I had a home phone and a cell phone number for Boe Oddisey, known to most simply as the scarf dancer. The home number surprised me. In my own ignorance I assumed the man, with his wild hair and an unkempt beard, was probably homeless.
“This is Boe,” he answered cheerfully from his Capitol Hill apartment.
Boe doesn’t work, but he does spend a lot of time volunteering. On Friday, when I wanted to meet up for an interview, he was volunteering at a church soup kitchen. He also volunteers to pick up trash around the neighborhood. During our first conversation, Boe told me his life was an open book. No questions were off limits, no subject taboo. He said the same thing when I arrived at his apartment a few days later.
Boe is no doubt recognized by thousands of people who are total strangers to him. Like countless other Capitol Hill residents and bewildered tourists, I have a picture of him on my camera from last summer, dancing — mostly naked — through Seattle Center with a fistful of scarves.
When I asked if I could bring a photographer along for our conversation, he replied with a hint of amusement, “Yeah, I’m not camera shy.”
Presumably many others think of Boe as only a joke — a man on display to be watched and giggled at by anonymous passersby, exposed for the world to see. But when you enter his top floor apartment, you realize it’s Boe who is watching us. His living room window has the most commanding view of the city I’ve ever seen from Capitol Hill. On this Friday afternoon, Mt. Rainer was in full view, along with downtown and all of Capitol Hill sprawled out below Boe’s watch.
The apartment is packed full of his own semi-psychedelic artwork, books, and poetry stacked on homemade shelves. Within a few minutes of our conversation he took a phone call, one of several through our 90 minutes together.
“I’m talking to a reporter about my entertainment,” he said. That’s important to note. Boe sees himself, primarily, as an entertainer.
“I want to bring love though dancing,” he said. “I love to dance for people.”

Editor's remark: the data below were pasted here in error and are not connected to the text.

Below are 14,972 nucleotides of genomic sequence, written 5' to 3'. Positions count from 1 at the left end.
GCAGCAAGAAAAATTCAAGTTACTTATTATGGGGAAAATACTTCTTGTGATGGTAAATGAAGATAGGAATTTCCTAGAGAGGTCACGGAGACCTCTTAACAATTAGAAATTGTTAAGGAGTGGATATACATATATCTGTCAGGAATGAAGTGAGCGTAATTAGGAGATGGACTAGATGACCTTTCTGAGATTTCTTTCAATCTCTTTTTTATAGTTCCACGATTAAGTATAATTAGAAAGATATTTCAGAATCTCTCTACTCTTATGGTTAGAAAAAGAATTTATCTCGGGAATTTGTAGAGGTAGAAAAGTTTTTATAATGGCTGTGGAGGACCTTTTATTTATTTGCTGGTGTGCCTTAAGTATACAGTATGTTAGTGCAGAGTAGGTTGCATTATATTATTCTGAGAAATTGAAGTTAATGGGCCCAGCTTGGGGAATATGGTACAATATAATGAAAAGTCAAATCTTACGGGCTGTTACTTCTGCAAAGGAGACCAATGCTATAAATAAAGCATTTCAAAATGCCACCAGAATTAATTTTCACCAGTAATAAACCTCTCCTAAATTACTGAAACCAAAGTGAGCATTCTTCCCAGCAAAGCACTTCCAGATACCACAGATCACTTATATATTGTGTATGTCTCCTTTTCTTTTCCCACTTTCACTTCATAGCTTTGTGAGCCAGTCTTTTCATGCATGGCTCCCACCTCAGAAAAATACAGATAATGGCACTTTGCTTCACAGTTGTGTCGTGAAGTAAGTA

Boe said he’s the happiest when performing, signing autographs, and taking pictures at the outdoor events he attends over the summer months. He said he’s passionate about giving people a new experience through his dancing. But the down times, he said, can be rough.
“The downside is, the music stops, the stage grows dark, and I’m all alone again at a bus stop,” he said. “I wish someone would whisk me away and take me home.”
The night before our visit, Boe had broken up with his boyfriend. A fight broke out that left Boe with a cut on his scalp and a near golf ball sized knot on his head. While Boe said he is clean and sober, he lamented that many in his life suffer from drug addictions.
In 2006 Boe’s longtime partner Scott Kassemeier jumped to his death following a series of psychotic episodes. The two had made headlines in 1999 when they filed a $1.05 million claim against the city of Puyallup after they were forced to leave the Puyallup Fair two years earlier. According to the deputy sheriff who asked the couple to leave, Kassemeier was wearing chaps and black bikini underwear “with a large amount of pubic hair and flesh exposed.” He got into a scuffle with the deputy sheriff, was subdued with pepper spray, and both were jailed for the night. For all his years of dancing in public among thousands of people, it was one of Oddisey’s few brushes with the law.
Boe primarily supports himself through public assistance. While he’s kept the same public housing apartment for over a decade, he spends a lot of time walking the neighborhood. Like many in Capitol Hill, Boe said he too has noticed a recent uptick in street crime.
“I think there would be less violence if this was still a real gayborhood,” he said. He recalled nights in the 70s and 80s at the now shuttered Golden Horseshoe, singing along to Kris Kristofferson’s “For The Good Times” playing from the jukebox.